That doesn’t alter the fact that I had this extreme, intensely emotional reaction to seeing “my book with someone else’s name on it” right there on the very table where I have been trying to get my book for years now. What I have to do, is direct that energy in a positive direction.
If this is the team that put the book on the table, I reasoned, then it could serve me well to hook up with that team. A little research turned up the agent of not-my-book. I went back and rewrote the opening, again, to address feedback the book had received on the previous round, getting thumbs-ups from my beta readers, and sent it to that agent. Given that this particular agent has a strict “Don’t call us, we’ll call you,” policy, however, the response could easily range from an excited followup any day, to chirping crickets until forever.
I don’t intend to wait. As far as I’ve been able to make out, the main thing that makes a writing career succeed (besides lightning in a bottle) is sheer volume. The most popular and well-paid writers I know get that way by writing a lot of books. And as much as I love Sky Pirates of Calypsitania, it is only the one.
What this boils down to is, I need to work on another book. I’ll keep shopping Sky Pirates around as long as it takes, but I can’t leave my career on hold waiting for any one project to move.
I have been trying to write a more “mainstream” fantasy, and I got maybe a third of it done as part of last year’s NaNoWriMo, but I keep running into a fundamental paradox: in trying to adhere to more standard tropes in order to make the book “sellable,” I feel like I’m just aping other people’s work, which in turn makes for a book that I’m not sure I would read, myself.
Of course, it’s just the first draft of said book, and so there’s an argument that I should just finish the thing, with “rip out all the Tolkien” being one of the goals of the second draft. But if I know all the Tolkien needs to come out anyway, then leaving it in there for the first draft feels like creating work I don’t need to do.
So perhaps I should just leave that one in the drafts folder and start a whole new project that’s more like what I want to write.
But I need to do something. I need to get somewhere.
Today I'm at My Fiction Nook, talking about my experience of characters stopping talking to their author. Also at Scattered Thoughts and Rogue Words, pontificating on my obsession with the years either side of 1900.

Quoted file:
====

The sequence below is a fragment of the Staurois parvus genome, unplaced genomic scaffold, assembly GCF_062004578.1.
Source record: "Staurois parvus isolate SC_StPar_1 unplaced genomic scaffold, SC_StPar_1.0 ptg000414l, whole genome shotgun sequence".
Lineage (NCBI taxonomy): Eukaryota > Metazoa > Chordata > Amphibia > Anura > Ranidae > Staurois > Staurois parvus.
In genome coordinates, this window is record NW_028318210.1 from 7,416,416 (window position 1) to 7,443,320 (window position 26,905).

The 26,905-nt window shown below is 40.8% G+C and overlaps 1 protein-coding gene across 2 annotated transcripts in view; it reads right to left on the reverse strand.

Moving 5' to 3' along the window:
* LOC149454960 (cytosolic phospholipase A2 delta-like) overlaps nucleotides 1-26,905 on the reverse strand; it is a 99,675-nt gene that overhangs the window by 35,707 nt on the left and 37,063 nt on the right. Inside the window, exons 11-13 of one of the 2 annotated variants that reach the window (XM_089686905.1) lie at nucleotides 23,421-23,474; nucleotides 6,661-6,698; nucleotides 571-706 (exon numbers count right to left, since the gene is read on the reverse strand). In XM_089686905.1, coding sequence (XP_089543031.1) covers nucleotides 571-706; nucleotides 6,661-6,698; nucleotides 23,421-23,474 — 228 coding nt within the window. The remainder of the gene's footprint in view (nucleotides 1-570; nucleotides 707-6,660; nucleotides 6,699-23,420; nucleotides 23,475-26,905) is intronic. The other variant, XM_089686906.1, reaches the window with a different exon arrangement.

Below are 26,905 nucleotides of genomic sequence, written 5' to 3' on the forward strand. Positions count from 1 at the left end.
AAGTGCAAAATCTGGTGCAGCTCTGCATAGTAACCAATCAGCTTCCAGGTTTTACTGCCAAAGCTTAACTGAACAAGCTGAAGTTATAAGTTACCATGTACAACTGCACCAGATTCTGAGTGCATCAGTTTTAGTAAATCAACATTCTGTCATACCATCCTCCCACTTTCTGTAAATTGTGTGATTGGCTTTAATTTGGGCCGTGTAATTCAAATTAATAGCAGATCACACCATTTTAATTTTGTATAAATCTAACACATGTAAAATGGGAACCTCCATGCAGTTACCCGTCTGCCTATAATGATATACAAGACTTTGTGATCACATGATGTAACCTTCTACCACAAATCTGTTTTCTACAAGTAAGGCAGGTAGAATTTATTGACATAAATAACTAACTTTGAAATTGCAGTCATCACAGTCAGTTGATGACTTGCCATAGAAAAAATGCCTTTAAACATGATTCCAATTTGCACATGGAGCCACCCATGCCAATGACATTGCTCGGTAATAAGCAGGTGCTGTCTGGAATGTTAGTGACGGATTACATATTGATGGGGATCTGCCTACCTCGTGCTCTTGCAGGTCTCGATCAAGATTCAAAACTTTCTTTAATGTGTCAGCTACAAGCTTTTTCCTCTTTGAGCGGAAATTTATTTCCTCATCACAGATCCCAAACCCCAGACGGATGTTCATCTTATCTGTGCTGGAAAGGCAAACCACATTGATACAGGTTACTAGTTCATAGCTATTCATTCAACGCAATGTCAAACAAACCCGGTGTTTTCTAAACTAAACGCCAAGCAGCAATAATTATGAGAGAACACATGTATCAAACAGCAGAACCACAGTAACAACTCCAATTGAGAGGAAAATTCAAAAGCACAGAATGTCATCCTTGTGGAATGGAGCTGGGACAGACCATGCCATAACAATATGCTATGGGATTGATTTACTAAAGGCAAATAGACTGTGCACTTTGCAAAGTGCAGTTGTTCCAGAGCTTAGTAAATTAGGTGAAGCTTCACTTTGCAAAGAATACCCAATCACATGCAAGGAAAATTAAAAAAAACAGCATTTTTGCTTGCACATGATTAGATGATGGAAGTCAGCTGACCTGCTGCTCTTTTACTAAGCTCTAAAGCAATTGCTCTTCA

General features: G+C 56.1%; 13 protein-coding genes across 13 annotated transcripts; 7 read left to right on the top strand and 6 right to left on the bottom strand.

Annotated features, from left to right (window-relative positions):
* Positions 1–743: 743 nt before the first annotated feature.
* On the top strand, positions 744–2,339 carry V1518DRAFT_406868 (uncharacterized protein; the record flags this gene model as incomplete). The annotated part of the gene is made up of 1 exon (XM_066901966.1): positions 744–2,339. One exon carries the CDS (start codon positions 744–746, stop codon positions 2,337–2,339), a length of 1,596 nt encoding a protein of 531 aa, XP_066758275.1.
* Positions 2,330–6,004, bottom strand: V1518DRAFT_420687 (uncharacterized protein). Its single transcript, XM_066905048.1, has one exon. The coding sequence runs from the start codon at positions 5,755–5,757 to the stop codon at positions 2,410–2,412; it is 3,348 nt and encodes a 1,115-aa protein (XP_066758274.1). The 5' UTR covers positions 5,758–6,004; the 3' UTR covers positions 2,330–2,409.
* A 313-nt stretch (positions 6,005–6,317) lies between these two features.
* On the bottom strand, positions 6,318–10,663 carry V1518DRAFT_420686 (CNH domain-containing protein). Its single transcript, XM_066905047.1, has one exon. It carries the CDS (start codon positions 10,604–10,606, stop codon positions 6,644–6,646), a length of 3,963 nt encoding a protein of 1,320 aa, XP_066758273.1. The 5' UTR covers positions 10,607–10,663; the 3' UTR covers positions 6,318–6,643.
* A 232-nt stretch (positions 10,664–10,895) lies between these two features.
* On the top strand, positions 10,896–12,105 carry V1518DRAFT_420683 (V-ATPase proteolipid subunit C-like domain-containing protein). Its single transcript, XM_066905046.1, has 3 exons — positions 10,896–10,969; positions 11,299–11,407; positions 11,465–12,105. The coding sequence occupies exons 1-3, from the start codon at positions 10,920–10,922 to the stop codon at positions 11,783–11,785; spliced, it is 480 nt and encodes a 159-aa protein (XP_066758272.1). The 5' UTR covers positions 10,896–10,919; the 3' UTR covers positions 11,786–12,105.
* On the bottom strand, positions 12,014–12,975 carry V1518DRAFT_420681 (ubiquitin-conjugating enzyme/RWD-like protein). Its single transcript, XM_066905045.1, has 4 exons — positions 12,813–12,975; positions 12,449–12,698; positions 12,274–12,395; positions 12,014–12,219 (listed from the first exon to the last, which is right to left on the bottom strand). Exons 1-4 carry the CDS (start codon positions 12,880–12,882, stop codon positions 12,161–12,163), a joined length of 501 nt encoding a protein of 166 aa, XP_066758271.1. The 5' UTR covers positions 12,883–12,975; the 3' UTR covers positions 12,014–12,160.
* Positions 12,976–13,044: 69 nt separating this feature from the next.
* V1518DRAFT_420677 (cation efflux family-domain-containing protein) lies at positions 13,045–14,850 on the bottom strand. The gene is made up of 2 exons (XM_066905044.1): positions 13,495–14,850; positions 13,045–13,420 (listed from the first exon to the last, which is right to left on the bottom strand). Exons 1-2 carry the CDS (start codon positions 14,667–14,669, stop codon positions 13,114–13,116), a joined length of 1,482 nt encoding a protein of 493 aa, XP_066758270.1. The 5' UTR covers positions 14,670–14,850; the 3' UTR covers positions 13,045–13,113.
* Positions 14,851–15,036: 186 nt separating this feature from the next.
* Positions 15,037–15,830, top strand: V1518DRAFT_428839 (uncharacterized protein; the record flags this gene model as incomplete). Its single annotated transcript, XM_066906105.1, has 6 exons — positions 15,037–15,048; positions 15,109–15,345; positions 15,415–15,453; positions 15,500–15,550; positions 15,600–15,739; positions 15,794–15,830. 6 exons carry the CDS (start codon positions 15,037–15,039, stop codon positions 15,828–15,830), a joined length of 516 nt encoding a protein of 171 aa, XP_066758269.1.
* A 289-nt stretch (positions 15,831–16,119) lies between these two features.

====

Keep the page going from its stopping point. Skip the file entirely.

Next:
I'm now relaxing at home and laughing about the Barnaby Joyce situation. I'll be waiting to see what he does.
Let's talk research. I've been saying for eons that an author should be able to write almost anything they're interested in IF they do the research but damn, I've seen some truly lazy research lately and from big name publishers who's editors should know better.
Historicals are the most common offender of this. Someone on my list was bitching about one set in 1820 where the characters were talking about 'flipping her switch' (which is an electrical metaphor which didn't exist then) and in a historical cambodian mystery that I DNF, which was over stuffed with Cambodia history but in spite of the character being born in 1903 and the story being set when she's 17, the character spoke like today's teens with a lot of 'geezes' and was talking about gene pools (a term not coined until the mid 40s) and in a script I just saw had the characters dialing 911 in 1969 (since the Manson murders were just happening). Yes 911 started in Alabama in 68 but wasn't established nation wide until 73 and in 76 less than 20% of states used it. Did I memorize this? No. I looked it up because I knew in high school there was NOT 911 in my area (an ambulance came to my grandmother's thinking we had called but it wasn't us and everyone was frantic trying to figure out where the call had come from and there was no 911 then). In fact by the time I was a junior in college still less than 50% of the states used 911.
It is easy of course to screw this stuff up. We take 911 for granted. We talk in colorful phrases and metaphors all the time without much thought as to where they've come from. I've made this mistake myself. But between the author, beta readers and editors this stuff should be caught.
I'm reading a book right now I honestly don't like but I bought it from the author (who was nice and gave me such a cute autograph that I hate hating on this book). In chapter one a character was talking about seeing the changes in the main character's brain on X-Ray. You can't SEE the brain (other than as a shadow) on X-ray (and I rather thought everyone knew that). And the detective is constantly in 600$ suits (any look into actual detectives will show that homicide doesn't strut around in Armani because it would get ruined. I keep thinking it's a clue (and that he's secretly with the Mob which is a main part of this book)